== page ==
D-Wave sells Lockheed Martin new quantum computer to address 'real-world problems'

Quantum computing company D-Wave has secured a deal to supply U.S. defence contractor Lockheed Martin with a new computer system that doubles the processing capacity of its previous model. 

Quantum computing company D-Wave has secured a deal to supply U.S. defence contractor Lockheed Martin with a new computer system that doubles the processing capacity of its previous model.

The Burnaby company says it will complete installation of its 1,000-qubit system in a lab at the University of Southern California (USC) by January 2016 — the second time since 2011 it’s upgraded its system for Lockheed Martin.

Financial details of the deal announced November 16 were not released.

Regular computers make calculations using two bits — ones and zeros — while quantum computers’ qubits possess a “superposition” allowing them to be one and zero at the same time to calculate all possible values in one operation.

While D-Wave’s latest quantum computing system has 1,000 qubits, the algorithm for a full-scale quantum computer requires 8,000 qubits.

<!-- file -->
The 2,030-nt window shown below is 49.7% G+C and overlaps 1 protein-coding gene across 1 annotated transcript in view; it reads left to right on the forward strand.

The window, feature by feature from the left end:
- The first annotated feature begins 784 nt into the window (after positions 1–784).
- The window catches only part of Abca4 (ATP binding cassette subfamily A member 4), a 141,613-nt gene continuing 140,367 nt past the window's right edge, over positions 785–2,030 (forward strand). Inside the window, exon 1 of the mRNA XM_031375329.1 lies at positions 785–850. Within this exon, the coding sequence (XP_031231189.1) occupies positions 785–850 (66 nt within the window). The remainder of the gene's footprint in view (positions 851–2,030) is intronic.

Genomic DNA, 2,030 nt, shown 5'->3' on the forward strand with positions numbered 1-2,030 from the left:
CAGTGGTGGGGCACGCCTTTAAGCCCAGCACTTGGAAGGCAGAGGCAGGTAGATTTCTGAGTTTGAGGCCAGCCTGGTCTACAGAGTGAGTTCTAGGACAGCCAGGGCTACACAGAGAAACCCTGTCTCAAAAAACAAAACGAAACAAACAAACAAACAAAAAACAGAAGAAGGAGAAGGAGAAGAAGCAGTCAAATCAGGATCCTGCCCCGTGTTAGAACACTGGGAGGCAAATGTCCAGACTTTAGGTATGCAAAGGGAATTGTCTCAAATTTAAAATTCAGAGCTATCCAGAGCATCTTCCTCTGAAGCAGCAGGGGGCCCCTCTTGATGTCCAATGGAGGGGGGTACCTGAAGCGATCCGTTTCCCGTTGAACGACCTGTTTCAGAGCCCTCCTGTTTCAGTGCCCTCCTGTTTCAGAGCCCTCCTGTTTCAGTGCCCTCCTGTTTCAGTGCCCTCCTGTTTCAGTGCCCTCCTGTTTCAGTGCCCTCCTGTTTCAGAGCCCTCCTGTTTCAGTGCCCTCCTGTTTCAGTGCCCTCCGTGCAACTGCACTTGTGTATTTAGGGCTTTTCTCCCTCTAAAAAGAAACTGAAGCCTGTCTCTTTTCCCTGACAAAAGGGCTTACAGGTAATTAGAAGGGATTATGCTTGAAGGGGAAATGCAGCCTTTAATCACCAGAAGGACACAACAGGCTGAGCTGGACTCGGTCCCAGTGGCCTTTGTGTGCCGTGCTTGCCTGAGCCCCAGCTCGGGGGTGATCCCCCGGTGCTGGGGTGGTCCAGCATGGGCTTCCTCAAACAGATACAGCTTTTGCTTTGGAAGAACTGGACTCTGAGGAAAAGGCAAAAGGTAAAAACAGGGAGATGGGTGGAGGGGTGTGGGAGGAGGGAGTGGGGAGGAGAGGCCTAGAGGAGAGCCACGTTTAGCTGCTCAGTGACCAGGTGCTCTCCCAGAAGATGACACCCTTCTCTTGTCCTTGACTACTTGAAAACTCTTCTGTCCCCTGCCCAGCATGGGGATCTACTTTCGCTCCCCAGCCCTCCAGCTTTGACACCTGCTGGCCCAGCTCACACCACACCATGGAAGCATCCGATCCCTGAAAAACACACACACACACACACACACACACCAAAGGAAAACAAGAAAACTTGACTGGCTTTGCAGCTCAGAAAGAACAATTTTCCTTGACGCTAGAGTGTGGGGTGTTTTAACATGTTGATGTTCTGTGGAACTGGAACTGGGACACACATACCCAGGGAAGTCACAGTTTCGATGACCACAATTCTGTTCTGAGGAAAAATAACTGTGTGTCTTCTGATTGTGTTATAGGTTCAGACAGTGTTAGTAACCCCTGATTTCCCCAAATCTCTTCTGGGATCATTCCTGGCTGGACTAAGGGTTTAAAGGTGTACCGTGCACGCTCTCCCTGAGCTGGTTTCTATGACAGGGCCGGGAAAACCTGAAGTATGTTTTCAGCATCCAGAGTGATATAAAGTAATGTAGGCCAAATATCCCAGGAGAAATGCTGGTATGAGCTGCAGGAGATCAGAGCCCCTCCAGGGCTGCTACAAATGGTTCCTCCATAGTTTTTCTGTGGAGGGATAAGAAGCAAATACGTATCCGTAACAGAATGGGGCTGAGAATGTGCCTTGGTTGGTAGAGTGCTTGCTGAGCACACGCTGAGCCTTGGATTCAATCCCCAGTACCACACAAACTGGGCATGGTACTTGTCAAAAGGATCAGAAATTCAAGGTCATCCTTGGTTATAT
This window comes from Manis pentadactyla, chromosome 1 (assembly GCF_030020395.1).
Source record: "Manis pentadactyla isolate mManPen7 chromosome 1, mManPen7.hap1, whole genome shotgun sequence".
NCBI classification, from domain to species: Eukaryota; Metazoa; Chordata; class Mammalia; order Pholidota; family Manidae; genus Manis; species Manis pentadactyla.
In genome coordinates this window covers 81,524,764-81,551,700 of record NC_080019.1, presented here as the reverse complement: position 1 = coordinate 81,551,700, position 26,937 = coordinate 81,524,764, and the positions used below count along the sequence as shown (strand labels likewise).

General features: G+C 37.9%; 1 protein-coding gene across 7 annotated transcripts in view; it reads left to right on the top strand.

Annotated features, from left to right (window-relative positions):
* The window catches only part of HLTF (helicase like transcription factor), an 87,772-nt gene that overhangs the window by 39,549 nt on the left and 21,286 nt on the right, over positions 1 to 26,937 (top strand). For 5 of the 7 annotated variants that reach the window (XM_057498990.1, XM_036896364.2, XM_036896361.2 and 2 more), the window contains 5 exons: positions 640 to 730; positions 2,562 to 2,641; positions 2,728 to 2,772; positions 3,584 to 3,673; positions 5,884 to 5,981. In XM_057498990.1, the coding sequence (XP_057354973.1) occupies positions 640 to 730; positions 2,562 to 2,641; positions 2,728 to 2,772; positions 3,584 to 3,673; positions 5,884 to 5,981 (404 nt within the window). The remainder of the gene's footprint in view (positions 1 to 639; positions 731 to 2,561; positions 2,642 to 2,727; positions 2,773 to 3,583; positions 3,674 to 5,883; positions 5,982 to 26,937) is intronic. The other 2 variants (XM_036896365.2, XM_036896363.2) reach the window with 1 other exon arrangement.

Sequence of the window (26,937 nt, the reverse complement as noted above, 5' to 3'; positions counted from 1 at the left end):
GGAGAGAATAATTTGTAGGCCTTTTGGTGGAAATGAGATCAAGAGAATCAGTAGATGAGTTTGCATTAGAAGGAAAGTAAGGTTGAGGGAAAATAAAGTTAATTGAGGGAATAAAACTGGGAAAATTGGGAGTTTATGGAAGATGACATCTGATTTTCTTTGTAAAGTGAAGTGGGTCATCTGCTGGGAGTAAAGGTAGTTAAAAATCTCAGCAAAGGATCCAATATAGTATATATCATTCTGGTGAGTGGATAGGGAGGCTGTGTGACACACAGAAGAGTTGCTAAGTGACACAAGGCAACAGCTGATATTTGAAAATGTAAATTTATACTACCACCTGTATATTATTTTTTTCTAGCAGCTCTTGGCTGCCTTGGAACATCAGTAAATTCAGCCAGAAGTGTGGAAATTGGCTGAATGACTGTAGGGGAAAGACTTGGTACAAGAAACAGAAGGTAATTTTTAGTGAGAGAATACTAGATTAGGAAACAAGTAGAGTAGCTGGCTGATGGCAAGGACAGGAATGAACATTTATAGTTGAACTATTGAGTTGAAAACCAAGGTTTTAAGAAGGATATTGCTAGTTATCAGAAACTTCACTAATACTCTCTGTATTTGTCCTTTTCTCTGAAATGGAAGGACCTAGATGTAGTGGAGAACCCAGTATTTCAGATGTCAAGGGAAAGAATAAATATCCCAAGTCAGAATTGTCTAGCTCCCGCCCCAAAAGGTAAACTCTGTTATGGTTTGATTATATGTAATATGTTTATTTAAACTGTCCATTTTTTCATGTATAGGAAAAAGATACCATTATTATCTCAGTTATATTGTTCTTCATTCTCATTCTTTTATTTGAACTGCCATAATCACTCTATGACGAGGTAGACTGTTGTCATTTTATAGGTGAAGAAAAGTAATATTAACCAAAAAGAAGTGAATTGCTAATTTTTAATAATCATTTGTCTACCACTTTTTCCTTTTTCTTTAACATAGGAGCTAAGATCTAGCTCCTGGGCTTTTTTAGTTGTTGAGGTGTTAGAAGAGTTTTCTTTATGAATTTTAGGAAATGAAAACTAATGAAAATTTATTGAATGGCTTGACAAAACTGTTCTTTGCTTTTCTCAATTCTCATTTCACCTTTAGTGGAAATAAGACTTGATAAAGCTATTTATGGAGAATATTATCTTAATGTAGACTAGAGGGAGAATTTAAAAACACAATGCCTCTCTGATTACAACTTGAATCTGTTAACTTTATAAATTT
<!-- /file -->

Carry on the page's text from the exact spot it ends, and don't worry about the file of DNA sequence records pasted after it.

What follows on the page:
According to computer security consultant Rob Slade, what D-Wave has developed is a quantum coprocessor that mimics the functions of a quantum computer through least-path analysis to calculate the simplest and most likely answer to a complex question.

Greg Tallant, who leads the defence contractor's end of USC’s Lockheed Martin Quantum Computation Center, said in statement the company would use the new system to “address the real-world problems being faced by our customers.”

D-Wave has also sold the new 1,000 qubit system, which hit the market in August, to an artificial intelligence lab operated by Google, NASA and the Universities Space Research Association.

It also secured a deal last week with the Los Alamos National Laboratory to help it further its research into high-performance computing.

torton@biv.com

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